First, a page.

A passenger chased me into the kitchen of the plane – for cabin crew, it’s just a normal day at the office | Anonymous

I‘ve worked as a cabin crew for six years, and I’ve never been so exhausted. I’m not the type of person who usually suffers from fatigue, but the crew faces catastrophic and sustained levels of understaffing. Despite what you might hear about the travel chaos faced by hard-working families who just want to get away for a well-deserved midterm break, being asked to travel alone with carry-on luggage to try to Mitigating huge delays and cancellations, the pandemonium at UK airports isn’t just affecting passengers.

Crew members are flying more than ever. Our hours are longer, our schedule more grueling, and our wages derisory. Working for the airlines was synonymous with luxury and glamour. Now, many of us can’t even afford to live near airports, so we drive for hours to get home from long-haul flights with a dangerously short sleep. Crew members are so tired they have accidents – closed social media groups are full of tips for staying awake behind the wheel.

This level of fatigue is only sustainable for so long. Days and days of early morning departures followed by long-haul flights wear you out, so the crew calls in sick. There is a lot of bitterness and anger towards the airlines, which have used the Covid lockdowns as an excuse to lay off so many of us. Bosses have offered us lump sums of cash to recommend new staff – and we’ve heard of airlines throwing leaflets through doors to try and entice anyone and everyone to apply for jobs. vacant jobs. But it’s proving so difficult to get people to fill the jobs that our union told us our airline was considering raising pay for new hires – which is a huge slap in the face for the rest of us. We are talking about a strike.

We are used to dealing with difficult passengers, but the chaos of travel has an unpleasant side effect. Customers are always more aggressive if they’re having a hard time at the airport, and as cabin crew, you’re the next uniformed person they see. Recently on a flight a man chased me screaming into the galley after the captain announced that delays would mean some passengers would miss their connecting flights.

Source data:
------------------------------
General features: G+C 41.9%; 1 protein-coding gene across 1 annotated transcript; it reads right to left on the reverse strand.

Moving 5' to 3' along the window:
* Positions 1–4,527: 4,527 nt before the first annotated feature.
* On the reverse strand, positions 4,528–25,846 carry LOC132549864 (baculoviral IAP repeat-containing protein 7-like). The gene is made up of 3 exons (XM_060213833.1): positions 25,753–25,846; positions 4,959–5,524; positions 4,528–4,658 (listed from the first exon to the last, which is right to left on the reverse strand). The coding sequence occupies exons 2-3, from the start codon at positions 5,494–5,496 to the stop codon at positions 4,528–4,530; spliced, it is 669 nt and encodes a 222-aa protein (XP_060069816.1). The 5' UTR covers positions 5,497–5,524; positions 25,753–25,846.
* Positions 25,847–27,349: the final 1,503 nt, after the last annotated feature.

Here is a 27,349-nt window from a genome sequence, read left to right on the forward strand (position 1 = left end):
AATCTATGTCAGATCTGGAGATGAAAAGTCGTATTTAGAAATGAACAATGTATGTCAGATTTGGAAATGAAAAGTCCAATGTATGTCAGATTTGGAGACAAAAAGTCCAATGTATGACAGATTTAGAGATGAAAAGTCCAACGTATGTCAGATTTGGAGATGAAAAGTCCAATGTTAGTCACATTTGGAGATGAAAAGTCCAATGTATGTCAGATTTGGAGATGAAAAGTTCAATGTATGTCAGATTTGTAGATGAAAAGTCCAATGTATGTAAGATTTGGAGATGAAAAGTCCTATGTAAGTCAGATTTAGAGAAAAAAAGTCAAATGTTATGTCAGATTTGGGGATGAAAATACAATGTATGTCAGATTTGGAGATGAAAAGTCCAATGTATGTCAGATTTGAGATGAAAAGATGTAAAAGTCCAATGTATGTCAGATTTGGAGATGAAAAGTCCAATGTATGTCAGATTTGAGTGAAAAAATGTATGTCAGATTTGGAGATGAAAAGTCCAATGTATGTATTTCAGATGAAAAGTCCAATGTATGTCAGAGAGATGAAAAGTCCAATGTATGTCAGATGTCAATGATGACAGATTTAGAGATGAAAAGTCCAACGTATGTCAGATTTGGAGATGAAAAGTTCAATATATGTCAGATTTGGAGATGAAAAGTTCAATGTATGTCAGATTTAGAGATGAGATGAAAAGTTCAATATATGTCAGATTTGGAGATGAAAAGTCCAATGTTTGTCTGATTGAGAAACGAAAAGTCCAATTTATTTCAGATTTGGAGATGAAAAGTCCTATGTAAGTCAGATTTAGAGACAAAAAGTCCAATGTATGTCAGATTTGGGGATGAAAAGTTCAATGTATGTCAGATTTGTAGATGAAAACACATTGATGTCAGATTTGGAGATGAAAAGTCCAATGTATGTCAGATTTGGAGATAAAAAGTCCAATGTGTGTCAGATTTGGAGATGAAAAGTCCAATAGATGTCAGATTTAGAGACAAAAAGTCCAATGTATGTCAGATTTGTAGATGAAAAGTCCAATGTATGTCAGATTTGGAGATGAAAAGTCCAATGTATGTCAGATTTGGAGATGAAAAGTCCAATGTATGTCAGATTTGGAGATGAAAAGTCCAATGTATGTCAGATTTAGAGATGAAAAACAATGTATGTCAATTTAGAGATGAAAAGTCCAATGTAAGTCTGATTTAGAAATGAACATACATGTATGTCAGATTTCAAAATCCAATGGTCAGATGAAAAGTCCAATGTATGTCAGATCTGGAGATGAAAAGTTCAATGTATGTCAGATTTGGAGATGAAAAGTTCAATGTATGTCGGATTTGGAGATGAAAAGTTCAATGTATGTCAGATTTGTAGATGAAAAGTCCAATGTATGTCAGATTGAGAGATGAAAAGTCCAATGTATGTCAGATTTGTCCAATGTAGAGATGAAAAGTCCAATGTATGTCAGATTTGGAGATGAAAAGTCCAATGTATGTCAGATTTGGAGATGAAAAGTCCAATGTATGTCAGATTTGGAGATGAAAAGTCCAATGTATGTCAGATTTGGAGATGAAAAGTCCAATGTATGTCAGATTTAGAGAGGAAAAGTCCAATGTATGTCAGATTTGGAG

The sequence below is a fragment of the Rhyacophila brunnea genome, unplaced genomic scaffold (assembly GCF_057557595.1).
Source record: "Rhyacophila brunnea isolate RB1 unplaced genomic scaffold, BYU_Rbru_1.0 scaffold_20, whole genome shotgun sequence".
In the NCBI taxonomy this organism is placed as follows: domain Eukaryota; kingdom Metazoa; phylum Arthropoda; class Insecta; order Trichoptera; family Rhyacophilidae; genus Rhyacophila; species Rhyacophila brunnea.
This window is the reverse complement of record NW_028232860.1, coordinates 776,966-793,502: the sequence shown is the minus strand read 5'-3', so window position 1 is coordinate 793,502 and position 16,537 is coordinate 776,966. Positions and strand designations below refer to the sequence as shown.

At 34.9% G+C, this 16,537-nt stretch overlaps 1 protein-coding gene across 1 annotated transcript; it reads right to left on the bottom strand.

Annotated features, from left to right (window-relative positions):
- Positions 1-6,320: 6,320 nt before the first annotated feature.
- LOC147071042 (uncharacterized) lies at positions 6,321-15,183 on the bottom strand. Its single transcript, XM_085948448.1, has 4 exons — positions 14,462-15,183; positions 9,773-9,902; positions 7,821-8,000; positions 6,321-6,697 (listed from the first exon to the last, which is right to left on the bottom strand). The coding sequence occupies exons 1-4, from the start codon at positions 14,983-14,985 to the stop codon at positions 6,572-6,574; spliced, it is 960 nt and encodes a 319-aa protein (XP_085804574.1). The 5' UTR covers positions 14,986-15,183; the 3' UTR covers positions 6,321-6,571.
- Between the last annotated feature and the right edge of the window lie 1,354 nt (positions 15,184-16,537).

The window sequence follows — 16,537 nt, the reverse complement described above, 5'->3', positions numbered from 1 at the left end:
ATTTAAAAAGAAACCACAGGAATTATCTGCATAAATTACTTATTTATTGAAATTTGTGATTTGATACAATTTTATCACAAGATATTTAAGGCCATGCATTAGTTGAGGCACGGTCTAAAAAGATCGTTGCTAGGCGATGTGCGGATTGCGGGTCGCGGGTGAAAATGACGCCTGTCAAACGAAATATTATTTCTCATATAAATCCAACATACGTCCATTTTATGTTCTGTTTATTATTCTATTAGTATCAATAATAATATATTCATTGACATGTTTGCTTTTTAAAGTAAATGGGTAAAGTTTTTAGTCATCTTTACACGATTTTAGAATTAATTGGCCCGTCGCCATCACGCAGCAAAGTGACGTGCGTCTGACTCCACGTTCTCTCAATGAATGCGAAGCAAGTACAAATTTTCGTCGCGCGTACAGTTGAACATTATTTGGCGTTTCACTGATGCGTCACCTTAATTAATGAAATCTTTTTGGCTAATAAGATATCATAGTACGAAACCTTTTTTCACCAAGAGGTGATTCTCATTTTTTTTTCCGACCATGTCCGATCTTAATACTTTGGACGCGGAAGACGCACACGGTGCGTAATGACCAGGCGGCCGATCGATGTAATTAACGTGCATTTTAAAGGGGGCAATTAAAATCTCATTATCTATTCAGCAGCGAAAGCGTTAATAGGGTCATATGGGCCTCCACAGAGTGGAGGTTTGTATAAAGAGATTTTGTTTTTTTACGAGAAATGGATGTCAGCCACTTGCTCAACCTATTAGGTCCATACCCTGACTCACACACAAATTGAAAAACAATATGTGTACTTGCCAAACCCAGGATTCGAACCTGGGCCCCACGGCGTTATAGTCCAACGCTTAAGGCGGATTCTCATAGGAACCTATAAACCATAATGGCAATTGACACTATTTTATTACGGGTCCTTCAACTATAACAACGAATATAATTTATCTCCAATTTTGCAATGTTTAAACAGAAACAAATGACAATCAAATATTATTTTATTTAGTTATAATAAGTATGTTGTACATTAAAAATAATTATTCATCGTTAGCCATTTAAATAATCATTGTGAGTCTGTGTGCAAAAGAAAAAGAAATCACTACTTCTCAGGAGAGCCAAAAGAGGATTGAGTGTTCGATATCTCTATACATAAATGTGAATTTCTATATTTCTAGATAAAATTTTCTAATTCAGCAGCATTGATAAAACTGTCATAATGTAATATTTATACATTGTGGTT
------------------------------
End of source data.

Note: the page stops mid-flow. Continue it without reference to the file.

Pressures on travel agencies may have worsened after the pandemic, but it’s hard to feel sympathy for airlines. Government closures have been tough on the travel industry, but look how we’ve bounced back. Environmentalists might think people will start flying less to fight the climate crisis, but in truth people are desperate to escape their problems and take a little vacation. The current boom in demand proves it. Airline bosses were openly angry when Transport Secretary Grant Shapps said they needed to stop overselling flights and holidays they wouldn’t be able to deliver, saying they had no not received enough help to recover from the pandemic. But from where I’m standing, I don’t see how this travel chaos is anyone’s fault but the airlines – when people line up to spend their money, but they don’t have not the product to meet this demand.

Brexit was certainly an obstacle to filling staffing shortages – many crew members were from Europe. But the real obstacle to hiring is that many people don’t want to work for the pittance the airlines offer. The days of the six-figure legacy crew are long gone. There is a feeling among current employees that the pandemic was a convenient excuse to oust the last senior members on expensive contracts. My colleagues are angry, especially at the idea that new recruits can earn more money. The incitement to board other people has also pissed people off. We wonder, if they have all this money lying around, why can’t they pay us more?

After the pandemic, there has been a change in the way we view work, people are more demanding about the type of jobs they are willing to accept and at what price. But it’s not just a question of money. The working conditions you will face are no longer a secret. People want more out of life.

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